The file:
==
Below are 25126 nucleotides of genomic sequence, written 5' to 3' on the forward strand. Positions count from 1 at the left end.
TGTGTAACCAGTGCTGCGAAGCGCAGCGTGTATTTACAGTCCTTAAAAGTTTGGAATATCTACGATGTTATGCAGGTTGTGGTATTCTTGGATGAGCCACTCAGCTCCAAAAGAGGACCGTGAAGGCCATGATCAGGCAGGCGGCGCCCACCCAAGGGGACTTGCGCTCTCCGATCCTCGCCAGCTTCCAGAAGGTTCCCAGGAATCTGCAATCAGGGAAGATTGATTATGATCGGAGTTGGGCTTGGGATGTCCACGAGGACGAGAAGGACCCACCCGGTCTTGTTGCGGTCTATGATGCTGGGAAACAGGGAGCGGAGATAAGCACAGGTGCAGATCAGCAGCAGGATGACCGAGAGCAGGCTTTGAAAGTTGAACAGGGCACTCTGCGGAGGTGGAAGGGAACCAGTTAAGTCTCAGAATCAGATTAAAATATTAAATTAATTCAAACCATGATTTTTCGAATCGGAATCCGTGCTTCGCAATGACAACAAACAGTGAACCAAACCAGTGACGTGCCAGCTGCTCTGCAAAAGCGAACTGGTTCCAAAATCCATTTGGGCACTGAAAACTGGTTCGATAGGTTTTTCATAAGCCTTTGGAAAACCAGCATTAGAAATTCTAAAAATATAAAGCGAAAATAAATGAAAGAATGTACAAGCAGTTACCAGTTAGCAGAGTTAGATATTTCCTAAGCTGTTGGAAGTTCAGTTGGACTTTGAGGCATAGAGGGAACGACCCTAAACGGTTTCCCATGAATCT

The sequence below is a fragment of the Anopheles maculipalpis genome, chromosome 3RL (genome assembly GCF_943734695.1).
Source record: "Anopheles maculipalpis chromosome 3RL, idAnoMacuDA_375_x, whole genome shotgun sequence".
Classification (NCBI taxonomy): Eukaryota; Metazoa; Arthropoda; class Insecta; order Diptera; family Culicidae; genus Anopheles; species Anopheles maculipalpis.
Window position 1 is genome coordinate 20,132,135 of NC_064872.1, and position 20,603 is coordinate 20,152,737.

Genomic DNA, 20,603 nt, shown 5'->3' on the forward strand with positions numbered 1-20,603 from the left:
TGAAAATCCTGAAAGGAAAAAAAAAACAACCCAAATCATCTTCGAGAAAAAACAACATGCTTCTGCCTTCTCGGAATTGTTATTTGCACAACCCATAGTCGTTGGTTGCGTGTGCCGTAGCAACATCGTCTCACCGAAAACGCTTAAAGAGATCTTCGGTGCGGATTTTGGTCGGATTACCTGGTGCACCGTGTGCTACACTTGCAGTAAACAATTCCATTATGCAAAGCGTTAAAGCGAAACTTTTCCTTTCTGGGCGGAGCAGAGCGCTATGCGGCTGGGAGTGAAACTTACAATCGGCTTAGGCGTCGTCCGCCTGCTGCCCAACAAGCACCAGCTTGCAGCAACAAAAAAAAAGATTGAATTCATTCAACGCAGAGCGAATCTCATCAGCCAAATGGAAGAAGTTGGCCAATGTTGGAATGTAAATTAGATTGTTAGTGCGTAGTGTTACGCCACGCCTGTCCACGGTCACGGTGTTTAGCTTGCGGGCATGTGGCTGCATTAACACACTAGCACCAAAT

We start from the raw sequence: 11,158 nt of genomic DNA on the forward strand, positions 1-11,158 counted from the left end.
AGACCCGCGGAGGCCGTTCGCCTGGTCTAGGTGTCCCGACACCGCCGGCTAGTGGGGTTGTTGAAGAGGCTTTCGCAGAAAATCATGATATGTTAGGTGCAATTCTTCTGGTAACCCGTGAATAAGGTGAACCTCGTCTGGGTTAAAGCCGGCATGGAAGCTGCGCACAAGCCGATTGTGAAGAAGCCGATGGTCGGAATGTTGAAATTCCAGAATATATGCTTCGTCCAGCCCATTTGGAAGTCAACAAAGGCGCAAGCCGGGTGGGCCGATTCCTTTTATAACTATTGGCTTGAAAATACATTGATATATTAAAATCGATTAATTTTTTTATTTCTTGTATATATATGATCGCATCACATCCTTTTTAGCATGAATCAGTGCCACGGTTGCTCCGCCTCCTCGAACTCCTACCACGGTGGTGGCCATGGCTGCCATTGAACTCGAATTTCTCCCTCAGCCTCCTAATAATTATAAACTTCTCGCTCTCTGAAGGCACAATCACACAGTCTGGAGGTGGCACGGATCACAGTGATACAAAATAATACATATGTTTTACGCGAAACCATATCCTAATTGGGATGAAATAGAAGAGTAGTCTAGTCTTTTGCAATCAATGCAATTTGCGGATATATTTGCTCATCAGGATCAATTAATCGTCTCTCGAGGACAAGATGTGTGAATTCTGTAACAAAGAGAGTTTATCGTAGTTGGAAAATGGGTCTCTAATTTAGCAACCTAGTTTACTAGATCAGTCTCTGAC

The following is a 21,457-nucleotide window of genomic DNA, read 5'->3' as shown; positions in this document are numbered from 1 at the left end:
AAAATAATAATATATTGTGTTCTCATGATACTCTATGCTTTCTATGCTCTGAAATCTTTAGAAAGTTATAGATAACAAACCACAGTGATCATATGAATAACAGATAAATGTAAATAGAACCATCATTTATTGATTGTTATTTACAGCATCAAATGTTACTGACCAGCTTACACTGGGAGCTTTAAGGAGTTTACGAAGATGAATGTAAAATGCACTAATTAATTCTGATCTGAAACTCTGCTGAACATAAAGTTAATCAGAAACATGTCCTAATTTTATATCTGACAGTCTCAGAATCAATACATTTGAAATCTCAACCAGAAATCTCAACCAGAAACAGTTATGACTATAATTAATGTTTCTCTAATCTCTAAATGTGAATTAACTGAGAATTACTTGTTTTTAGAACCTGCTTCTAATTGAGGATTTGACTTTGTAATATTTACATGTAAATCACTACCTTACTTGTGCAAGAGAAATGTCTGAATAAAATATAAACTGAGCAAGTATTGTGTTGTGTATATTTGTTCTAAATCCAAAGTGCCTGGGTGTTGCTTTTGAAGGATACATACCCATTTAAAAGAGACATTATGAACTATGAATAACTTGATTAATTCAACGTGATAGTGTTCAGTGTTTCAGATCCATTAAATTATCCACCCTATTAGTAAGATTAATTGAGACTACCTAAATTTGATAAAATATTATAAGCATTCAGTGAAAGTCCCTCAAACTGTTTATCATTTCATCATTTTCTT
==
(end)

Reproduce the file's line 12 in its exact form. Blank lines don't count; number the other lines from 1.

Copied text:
AAAATAATAATATATTGTGTTCTCATGATACTCTATGCTTTCTATGCTCTGAAATCTTTAGAAAGTTATAGATAACAAACCACAGTGATCATATGAATAACAGATAAATGTAAATAGAACCATCATTTATTGATTGTTATTTACAGCATCAAATGTTACTGACCAGCTTACACTGGGAGCTTTAAGGAGTTTACGAAGATGAATGTAAAATGCACTAATTAATTCTGATCTGAAACTCTGCTGAACATAAAGTTAATCAGAAACATGTCCTAATTTTATATCTGACAGTCTCAGAATCAATACATTTGAAATCTCAACCAGAAATCTCAACCAGAAACAGTTATGACTATAATTAATGTTTCTCTAATCTCTAAATGTGAATTAACTGAGAATTACTTGTTTTTAGAACCTGCTTCTAATTGAGGATTTGACTTTGTAATATTTACATGTAAATCACTACCTTACTTGTGCAAGAGAAATGTCTGAATAAAATATAAACTGAGCAAGTATTGTGTTGTGTATATTTGTTCTAAATCCAAAGTGCCTGGGTGTTGCTTTTGAAGGATACATACCCATTTAAAAGAGACATTATGAACTATGAATAACTTGATTAATTCAACGTGATAGTGTTCAGTGTTTCAGATCCATTAAATTATCCACCCTATTAGTAAGATTAATTGAGACTACCTAAATTTGATAAAATATTATAAGCATTCAGTGAAAGTCCCTCAAACTGTTTATCATTTCATCATTTTCTT